Indigenous readers are advised to use caution as this review contains the names of deceased persons.
Bangarra Dance Theatre is a national treasure, so it was with excitement and a touch of trepidation that this Hi-Fi Way reviewer settled down to watch their latest full-length work, Bennelong. This is the first major work the company has embarked on since the untimely death of Musical Director David Page last year. Stephen, the Artistic Director and major choreographer of the company, is the last Page brother standing – the youngest, dancer Russell, tragically took his own life in 2002. Tonight the company will tell the story of Woollarawarre Bennelong, a senior Eora man and one of the first to make contact with white colonialists in what we now call the Port Jackson area. Under the orders of King George III, he was captured in 1789 and brought into the settlement at Sydney Cove so that Governor Arthur Phillip could open dialogue with the First Nations Peoples.
Bennelong was the first Aboriginal man to write in English, ended up forming a strong friendship with the Governor, and in 1792 was invited to London to be shown off as a curiosity from the colonies. Upon returning to his homeland, Woollarawarre found himself caught between his new and old worlds, but accepted by neither. Addicted to alcohol, and cut off from his traditions, he died at 49. Choosing to tell this complex and heart-wrenching story through the chancy grey area that is contemporary dance will be no easy feat. Will Bangarra do everything it has done so well before? Or can it manage even more? The stage is empty but for a large round ring, which hangs like a promise in the centre of the stage. Welcome to Country.
Smoke unfurls like ghostly spirits from the ring as huddled groups of dancers, striped with ochre, move as one onto the stage. Brushes of gum-leaf are beat against their backs and white dust rises as their feet slam the floor. And so we are witnesses to the birth of Bennelong, and the atmosphere is deathly sacred, and he is the land, the land is him. The wailing song of Steve Francis’ score sends a cascade of goosebumps down the arms of those watching, and the movement of the dancers is earthy and grounded, the men deft and powerful, the women lithe and fluid. When the settlers enter the scene, their choreography strikes a stark contrast: they stand straight and tall, their arms are angular and forceful, hands raised to search, or to strike. The two groups move amongst each other, sniffing clothing, sizing each other up. The scenes playing out on the stage prompt questions of chilling immediacy in the watchers’ minds: What was it like? To be the first set of Aboriginal eyes that met those of a white invader?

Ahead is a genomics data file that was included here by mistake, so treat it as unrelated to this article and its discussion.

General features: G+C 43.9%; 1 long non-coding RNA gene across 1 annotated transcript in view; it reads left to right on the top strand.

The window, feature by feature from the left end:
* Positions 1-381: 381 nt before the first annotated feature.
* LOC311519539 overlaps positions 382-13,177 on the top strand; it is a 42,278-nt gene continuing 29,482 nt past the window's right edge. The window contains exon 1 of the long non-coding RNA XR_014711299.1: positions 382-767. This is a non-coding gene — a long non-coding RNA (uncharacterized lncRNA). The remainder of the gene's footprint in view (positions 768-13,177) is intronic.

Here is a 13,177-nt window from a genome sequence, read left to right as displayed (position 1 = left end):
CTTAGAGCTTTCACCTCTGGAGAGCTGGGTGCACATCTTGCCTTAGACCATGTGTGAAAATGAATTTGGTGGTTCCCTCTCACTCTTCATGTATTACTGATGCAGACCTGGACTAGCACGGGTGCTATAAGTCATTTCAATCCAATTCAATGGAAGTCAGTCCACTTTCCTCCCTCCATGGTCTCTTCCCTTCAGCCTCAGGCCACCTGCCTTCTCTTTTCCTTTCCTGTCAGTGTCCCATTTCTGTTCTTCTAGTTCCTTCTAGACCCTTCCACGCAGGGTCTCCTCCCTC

We witness the character Bennelong as he is gifted a red military style jacket and black bicorne hat, and they dance to a sea shanty with disturbing lyrics: “Will not wash, will not work, all of the savages sitting in the dirt: Stay away, Bennelong.” Bennelong himself is played with electric alacrity by Beau Dean Riley Smith – he is utterly mesmerising, and as the protagonist, almost never leaves the stage. The natural smoky ring from the beginning of the work has been replaced by now, with a smooth black rectangle, a dark doorway oozing malady. This leads us to one of the more devastating scenes of the piece, as it depicts Aboriginal victims of the smallpox epidemic in May of 1789. The dancers step through the smoking door, they shudder and shiver violently, and Keating’s old words echo softly in this reviwers head: “We brought the diseases. The alcohol.” Bangarra veteran and skilled performer Elma Kris wails in anguish and despair as she tugs white-man’s clothes from the dancers’ shaking bodies, and Beau Dean Riley Smith carries their corpses away.
There is more: much more. A beaded curtain falls to show projections of the dancers faces, and their movements begin to coalesce. Words echo strongly amongst the score: “Victim? Survivor? Idealist? Realist? Should I resist the system, or work with it? Damned if we do, damned if we don’t.” The dancers are spectacular, every one of them. To put it too simply, the work is a moving photo album of Bennelong’s life and eventual death – we see his time in London, the characters resplendent in ballroom finery and dancing to string music, and then his return to Country as a different man. Jennifer Irwin, who designs her costumes “knowing they will be layered in ochre night after night … evolving throughout the season” lets her talent shine in the penultimate scene, as Bennelong playfully, then violently, dances with the women of the tribe, and is rejected. He is scornfully returned his red jacket and black bicorne, which becomes his drinking vessel. The audience watch torturously as Bennelong becomes less and less coherent, and more and more upset. This reviewer asks herself question after question through tears: Was he ever loved? Did he father children? Who was he, really?
When the dancers come out to take their bows, the audience rises to its feet, showing that Stephen Page and the Bangarra dancers have done it again, and created a stunning work, one that does what all good art should do: it makes you take it home, and carry it around with you for days, and months, and maybe years afterwards. Woollarawarre Bennelong was only 25 years old in 1789, but we are still telling his story.
Adelaide Festival Review by Lily May Roberts